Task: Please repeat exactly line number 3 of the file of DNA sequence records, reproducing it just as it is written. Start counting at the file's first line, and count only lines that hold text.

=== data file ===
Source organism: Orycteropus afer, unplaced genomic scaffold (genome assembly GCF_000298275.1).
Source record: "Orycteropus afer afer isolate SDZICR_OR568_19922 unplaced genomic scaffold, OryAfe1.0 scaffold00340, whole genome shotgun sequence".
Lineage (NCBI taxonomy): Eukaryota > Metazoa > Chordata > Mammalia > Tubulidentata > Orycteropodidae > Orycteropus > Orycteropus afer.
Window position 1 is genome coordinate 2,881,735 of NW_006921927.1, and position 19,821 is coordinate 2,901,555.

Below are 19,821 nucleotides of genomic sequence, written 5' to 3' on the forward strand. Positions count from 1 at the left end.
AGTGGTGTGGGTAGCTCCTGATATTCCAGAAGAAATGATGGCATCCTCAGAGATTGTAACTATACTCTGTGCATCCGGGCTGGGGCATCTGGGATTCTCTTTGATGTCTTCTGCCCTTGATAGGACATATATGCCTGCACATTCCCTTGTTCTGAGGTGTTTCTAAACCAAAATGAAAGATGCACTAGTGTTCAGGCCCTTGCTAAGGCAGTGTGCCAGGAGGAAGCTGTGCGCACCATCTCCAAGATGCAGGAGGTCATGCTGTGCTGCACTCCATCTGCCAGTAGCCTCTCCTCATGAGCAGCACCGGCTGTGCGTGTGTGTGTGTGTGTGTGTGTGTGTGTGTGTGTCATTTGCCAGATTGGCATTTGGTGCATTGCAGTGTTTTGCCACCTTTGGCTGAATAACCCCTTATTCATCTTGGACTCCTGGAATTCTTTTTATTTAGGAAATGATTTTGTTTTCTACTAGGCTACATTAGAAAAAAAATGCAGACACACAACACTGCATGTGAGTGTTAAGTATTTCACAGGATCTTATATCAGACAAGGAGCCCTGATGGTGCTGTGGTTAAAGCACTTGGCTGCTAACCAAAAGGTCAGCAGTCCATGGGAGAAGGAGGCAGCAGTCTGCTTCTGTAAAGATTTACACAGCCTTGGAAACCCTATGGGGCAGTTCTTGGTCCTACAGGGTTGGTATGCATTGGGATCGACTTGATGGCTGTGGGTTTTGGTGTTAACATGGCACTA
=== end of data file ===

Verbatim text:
Lineage (NCBI taxonomy): Eukaryota > Metazoa > Chordata > Mammalia > Tubulidentata > Orycteropodidae > Orycteropus > Orycteropus afer.